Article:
The number of new job openings for executive managers within the legal profession increased by 54.8% in the year to 31st August 2017, according to the Association of Professional Staffing Companies (APSCo). This is despite the fact that overall vacancies within the sector rose by just 1.8% during the same period. Demand for practicing lawyers, meanwhile, dipped by 4.4%.
While new openings for lawyers specialising in family law increased by 27.9%, demand for personal injury lawyers, corporate specialists and real estate lawyers all decreased (by 14.1%, 13.5% and 9% respectively).
Elsewhere, demand for marketers and PR professionals to work within the sector increased by 18.8% while new openings for HR professionals rose by 23.6%.
Geographically, jobs growth was strongest in the North East of England where legal vacancies were up 36.4% during the 12 months to August 2017. There was also solid growth across the North West and South East, where vacancies rose by 13.9% and 13.1% respectively. Overall legal vacancies in Greater London dipped by 2.4% over the same period.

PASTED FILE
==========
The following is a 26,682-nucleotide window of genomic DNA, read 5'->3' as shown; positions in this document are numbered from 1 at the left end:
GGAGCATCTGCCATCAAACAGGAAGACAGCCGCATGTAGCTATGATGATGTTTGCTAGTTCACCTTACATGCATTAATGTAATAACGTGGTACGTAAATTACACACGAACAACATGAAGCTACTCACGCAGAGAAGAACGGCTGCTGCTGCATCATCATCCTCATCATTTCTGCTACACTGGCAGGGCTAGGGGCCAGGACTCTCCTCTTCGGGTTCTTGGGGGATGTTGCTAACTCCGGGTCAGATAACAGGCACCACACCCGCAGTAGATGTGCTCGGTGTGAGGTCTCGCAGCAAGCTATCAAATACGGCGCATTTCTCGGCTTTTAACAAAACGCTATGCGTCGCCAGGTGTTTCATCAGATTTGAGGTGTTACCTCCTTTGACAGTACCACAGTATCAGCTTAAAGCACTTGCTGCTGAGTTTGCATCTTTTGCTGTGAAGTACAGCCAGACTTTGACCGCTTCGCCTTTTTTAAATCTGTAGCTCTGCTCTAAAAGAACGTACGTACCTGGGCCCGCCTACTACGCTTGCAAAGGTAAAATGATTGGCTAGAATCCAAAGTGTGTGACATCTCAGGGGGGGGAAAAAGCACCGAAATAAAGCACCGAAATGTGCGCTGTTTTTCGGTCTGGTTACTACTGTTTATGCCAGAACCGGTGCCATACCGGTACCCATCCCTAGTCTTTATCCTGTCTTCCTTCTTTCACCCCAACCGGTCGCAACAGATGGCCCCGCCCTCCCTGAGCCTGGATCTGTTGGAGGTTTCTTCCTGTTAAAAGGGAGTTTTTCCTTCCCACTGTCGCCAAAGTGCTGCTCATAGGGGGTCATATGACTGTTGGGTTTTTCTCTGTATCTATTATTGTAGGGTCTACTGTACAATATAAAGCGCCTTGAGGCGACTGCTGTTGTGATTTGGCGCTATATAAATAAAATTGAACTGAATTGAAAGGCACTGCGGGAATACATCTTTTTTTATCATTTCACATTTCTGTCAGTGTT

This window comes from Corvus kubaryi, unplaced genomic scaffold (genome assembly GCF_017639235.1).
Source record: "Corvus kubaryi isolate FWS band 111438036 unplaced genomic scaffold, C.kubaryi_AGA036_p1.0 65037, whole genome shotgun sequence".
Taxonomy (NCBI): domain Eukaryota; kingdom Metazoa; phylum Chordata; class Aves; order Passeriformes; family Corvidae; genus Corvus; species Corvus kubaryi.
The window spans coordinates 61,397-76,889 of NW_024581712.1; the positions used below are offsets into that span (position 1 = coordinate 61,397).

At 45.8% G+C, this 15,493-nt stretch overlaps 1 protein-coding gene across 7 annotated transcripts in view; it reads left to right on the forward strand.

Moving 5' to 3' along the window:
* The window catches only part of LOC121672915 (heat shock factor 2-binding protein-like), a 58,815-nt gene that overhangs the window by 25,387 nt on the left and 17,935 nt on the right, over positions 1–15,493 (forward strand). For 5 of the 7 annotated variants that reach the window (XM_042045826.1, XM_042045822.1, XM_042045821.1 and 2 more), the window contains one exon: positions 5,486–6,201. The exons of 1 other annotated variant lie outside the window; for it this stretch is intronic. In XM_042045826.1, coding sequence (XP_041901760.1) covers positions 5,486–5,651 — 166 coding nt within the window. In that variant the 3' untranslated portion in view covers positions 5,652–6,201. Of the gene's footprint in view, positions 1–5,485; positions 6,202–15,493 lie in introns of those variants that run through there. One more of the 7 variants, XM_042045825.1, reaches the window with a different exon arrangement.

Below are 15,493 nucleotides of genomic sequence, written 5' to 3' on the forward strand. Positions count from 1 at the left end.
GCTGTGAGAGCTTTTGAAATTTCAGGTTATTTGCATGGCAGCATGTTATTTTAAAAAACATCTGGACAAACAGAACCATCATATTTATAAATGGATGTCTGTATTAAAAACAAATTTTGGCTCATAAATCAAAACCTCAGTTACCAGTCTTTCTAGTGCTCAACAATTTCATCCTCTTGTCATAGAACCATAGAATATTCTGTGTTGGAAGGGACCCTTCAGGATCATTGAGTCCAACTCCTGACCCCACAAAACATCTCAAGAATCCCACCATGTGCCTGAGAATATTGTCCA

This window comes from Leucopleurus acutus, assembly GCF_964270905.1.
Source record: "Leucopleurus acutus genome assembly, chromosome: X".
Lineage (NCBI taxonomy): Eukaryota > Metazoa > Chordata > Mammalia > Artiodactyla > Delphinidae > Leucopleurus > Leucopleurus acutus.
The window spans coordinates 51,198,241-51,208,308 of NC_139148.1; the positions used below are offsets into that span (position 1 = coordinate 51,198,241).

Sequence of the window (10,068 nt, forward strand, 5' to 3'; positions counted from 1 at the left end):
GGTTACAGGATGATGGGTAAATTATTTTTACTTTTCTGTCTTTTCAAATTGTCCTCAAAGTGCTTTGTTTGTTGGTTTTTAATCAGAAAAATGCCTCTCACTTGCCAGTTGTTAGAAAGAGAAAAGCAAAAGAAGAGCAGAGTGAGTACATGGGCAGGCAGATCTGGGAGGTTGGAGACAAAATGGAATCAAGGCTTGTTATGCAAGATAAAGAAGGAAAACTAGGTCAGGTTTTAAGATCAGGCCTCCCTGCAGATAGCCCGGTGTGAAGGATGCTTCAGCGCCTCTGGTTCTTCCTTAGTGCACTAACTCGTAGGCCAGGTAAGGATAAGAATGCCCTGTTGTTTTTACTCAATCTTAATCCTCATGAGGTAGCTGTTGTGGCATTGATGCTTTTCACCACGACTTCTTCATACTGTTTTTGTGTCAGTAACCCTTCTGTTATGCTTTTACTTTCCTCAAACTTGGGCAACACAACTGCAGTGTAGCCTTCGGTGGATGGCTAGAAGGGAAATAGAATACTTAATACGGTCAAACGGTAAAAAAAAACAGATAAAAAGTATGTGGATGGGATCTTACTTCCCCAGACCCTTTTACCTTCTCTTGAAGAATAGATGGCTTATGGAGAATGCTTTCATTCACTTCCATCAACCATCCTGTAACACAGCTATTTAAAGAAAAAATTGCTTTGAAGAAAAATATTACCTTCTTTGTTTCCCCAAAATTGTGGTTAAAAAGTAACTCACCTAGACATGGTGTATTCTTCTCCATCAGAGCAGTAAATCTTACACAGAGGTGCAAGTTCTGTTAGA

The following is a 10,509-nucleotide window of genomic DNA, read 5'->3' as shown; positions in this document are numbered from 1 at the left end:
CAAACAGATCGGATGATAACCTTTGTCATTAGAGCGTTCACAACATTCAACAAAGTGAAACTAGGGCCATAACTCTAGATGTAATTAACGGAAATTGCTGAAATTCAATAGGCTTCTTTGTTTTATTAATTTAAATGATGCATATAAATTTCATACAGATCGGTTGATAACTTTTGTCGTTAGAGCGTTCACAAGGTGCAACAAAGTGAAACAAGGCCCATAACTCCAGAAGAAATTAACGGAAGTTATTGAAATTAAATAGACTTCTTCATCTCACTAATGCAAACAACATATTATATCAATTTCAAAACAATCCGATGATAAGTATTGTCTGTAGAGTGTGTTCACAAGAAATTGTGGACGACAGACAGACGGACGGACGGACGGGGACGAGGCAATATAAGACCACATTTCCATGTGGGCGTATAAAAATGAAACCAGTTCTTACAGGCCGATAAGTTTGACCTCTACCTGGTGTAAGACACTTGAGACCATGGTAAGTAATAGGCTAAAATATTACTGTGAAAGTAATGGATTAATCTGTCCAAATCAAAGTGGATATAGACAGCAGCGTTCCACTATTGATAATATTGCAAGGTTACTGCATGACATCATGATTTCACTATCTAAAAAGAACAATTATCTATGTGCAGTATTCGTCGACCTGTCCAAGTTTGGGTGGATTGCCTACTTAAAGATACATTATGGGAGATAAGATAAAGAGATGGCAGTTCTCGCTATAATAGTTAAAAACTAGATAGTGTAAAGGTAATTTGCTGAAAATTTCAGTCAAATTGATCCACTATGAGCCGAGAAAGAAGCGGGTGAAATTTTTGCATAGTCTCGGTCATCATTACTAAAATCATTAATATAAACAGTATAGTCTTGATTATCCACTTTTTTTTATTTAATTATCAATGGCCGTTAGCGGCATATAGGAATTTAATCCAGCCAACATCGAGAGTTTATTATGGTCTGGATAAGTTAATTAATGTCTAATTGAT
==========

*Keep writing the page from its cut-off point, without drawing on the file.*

Ann Swain, chief executive of APSCo, commented on the report saying:
“The legal sector continues to show positive signs of strength, but as these figures demonstrate, organisational structures within the profession are shifting, and this is having a notable impact on demand for talent.”
“The advent of external investment and ownership which came with the introduction of alternative business structures in 2012 marked the start of a new wave of commercial awareness within the sector which continues to evolve. Today, this is evident in a boom in demand for managers, marketing professionals and HR leaders as firms focus on expansion through smart business structuring and astute business development strategies.”
“The fact that jobs growth is also increasing rapidly outside of the capital is also indicative of this shifting tide. Aside from the fact that an increasing number of businesses are ‘north-shoring’ operations, technological advancements also mean that law firms no longer have to be on the doorstep of their client base. This has spurred an increase in practices which set up shop where overheads are cheaper so that they can offer competitive rates to clients with which they communicate with virtually. This model relies on volume, slick systems and processes, and business acumen, which is reflected in the roles our members are placing.”